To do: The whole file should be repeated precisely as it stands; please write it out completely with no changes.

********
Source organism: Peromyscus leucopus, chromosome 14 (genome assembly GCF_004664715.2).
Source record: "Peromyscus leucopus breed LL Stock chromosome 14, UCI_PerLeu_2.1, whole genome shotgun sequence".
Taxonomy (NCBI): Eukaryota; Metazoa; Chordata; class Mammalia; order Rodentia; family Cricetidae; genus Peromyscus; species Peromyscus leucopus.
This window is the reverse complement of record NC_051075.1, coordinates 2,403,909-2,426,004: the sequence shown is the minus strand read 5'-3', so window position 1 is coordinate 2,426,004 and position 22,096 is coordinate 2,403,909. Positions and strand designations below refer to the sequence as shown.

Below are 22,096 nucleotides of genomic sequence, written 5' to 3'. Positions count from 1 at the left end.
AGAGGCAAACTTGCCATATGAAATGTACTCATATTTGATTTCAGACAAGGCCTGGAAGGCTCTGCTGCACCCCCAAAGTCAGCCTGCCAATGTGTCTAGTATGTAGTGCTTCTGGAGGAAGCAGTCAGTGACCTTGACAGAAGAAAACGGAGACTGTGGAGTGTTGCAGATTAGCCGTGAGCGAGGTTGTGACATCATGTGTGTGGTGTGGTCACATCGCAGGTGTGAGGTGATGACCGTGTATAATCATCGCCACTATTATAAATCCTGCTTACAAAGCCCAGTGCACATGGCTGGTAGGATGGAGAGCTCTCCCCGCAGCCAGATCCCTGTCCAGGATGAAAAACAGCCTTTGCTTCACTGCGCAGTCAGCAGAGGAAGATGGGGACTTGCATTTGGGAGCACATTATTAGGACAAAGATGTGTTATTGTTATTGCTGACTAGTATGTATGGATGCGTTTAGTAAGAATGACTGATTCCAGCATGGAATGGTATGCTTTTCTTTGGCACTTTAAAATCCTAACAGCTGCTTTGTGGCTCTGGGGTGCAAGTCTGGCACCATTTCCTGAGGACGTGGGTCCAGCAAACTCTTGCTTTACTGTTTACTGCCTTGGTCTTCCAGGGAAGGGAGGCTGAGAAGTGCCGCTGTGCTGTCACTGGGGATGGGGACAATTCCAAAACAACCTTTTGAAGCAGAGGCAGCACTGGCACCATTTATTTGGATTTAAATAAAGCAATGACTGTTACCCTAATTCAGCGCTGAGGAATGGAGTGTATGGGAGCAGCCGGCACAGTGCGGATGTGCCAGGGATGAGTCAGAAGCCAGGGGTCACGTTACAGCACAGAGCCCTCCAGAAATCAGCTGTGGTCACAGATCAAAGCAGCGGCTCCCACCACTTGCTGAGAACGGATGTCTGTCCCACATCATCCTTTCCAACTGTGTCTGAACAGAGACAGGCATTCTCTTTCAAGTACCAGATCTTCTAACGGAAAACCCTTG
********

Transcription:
Source organism: Peromyscus leucopus, chromosome 14 (genome assembly GCF_004664715.2).
Source record: "Peromyscus leucopus breed LL Stock chromosome 14, UCI_PerLeu_2.1, whole genome shotgun sequence".
Taxonomy (NCBI): Eukaryota; Metazoa; Chordata; class Mammalia; order Rodentia; family Cricetidae; genus Peromyscus; species Peromyscus leucopus.
This window is the reverse complement of record NC_051075.1, coordinates 2,403,909-2,426,004: the sequence shown is the minus strand read 5'-3', so window position 1 is coordinate 2,426,004 and position 22,096 is coordinate 2,403,909. Positions and strand designations below refer to the sequence as shown.

Below are 22,096 nucleotides of genomic sequence, written 5' to 3'. Positions count from 1 at the left end.
AGAGGCAAACTTGCCATATGAAATGTACTCATATTTGATTTCAGACAAGGCCTGGAAGGCTCTGCTGCACCCCCAAAGTCAGCCTGCCAATGTGTCTAGTATGTAGTGCTTCTGGAGGAAGCAGTCAGTGACCTTGACAGAAGAAAACGGAGACTGTGGAGTGTTGCAGATTAGCCGTGAGCGAGGTTGTGACATCATGTGTGTGGTGTGGTCACATCGCAGGTGTGAGGTGATGACCGTGTATAATCATCGCCACTATTATAAATCCTGCTTACAAAGCCCAGTGCACATGGCTGGTAGGATGGAGAGCTCTCCCCGCAGCCAGATCCCTGTCCAGGATGAAAAACAGCCTTTGCTTCACTGCGCAGTCAGCAGAGGAAGATGGGGACTTGCATTTGGGAGCACATTATTAGGACAAAGATGTGTTATTGTTATTGCTGACTAGTATGTATGGATGCGTTTAGTAAGAATGACTGATTCCAGCATGGAATGGTATGCTTTTCTTTGGCACTTTAAAATCCTAACAGCTGCTTTGTGGCTCTGGGGTGCAAGTCTGGCACCATTTCCTGAGGACGTGGGTCCAGCAAACTCTTGCTTTACTGTTTACTGCCTTGGTCTTCCAGGGAAGGGAGGCTGAGAAGTGCCGCTGTGCTGTCACTGGGGATGGGGACAATTCCAAAACAACCTTTTGAAGCAGAGGCAGCACTGGCACCATTTATTTGGATTTAAATAAAGCAATGACTGTTACCCTAATTCAGCGCTGAGGAATGGAGTGTATGGGAGCAGCCGGCACAGTGCGGATGTGCCAGGGATGAGTCAGAAGCCAGGGGTCACGTTACAGCACAGAGCCCTCCAGAAATCAGCTGTGGTCACAGATCAAAGCAGCGGCTCCCACCACTTGCTGAGAACGGATGTCTGTCCCACATCATCCTTTCCAACTGTGTCTGAACAGAGACAGGCATTCTCTTTCAAGTACCAGATCTTCTAACGGAAAACCCTTG